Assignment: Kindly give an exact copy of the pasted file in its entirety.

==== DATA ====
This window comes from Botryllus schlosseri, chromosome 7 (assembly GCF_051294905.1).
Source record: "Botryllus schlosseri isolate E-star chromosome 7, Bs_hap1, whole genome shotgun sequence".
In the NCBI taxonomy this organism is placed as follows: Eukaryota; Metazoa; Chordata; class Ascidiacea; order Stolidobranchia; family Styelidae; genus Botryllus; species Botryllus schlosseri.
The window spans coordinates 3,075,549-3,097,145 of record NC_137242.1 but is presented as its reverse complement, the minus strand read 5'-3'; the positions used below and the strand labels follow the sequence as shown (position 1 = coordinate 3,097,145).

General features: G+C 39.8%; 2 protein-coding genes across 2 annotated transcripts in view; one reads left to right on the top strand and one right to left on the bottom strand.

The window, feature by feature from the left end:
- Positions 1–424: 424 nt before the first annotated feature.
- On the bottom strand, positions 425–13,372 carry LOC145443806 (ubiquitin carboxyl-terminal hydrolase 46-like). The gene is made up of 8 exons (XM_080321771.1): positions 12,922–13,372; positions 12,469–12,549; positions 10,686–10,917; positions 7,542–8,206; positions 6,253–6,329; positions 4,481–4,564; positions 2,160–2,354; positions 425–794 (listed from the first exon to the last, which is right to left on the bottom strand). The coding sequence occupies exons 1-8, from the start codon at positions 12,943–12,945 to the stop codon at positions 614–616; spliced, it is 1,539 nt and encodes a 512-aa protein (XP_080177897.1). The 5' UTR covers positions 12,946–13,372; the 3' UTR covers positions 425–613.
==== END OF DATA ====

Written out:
This window comes from Botryllus schlosseri, chromosome 7 (assembly GCF_051294905.1).
Source record: "Botryllus schlosseri isolate E-star chromosome 7, Bs_hap1, whole genome shotgun sequence".
In the NCBI taxonomy this organism is placed as follows: Eukaryota; Metazoa; Chordata; class Ascidiacea; order Stolidobranchia; family Styelidae; genus Botryllus; species Botryllus schlosseri.
The window spans coordinates 3,075,549-3,097,145 of record NC_137242.1 but is presented as its reverse complement, the minus strand read 5'-3'; the positions used below and the strand labels follow the sequence as shown (position 1 = coordinate 3,097,145).

General features: G+C 39.8%; 2 protein-coding genes across 2 annotated transcripts in view; one reads left to right on the top strand and one right to left on the bottom strand.

The window, feature by feature from the left end:
- Positions 1–424: 424 nt before the first annotated feature.
- On the bottom strand, positions 425–13,372 carry LOC145443806 (ubiquitin carboxyl-terminal hydrolase 46-like). The gene is made up of 8 exons (XM_080321771.1): positions 12,922–13,372; positions 12,469–12,549; positions 10,686–10,917; positions 7,542–8,206; positions 6,253–6,329; positions 4,481–4,564; positions 2,160–2,354; positions 425–794 (listed from the first exon to the last, which is right to left on the bottom strand). The coding sequence occupies exons 1-8, from the start codon at positions 12,943–12,945 to the stop codon at positions 614–616; spliced, it is 1,539 nt and encodes a 512-aa protein (XP_080177897.1). The 5' UTR covers positions 12,946–13,372; the 3' UTR covers positions 425–613.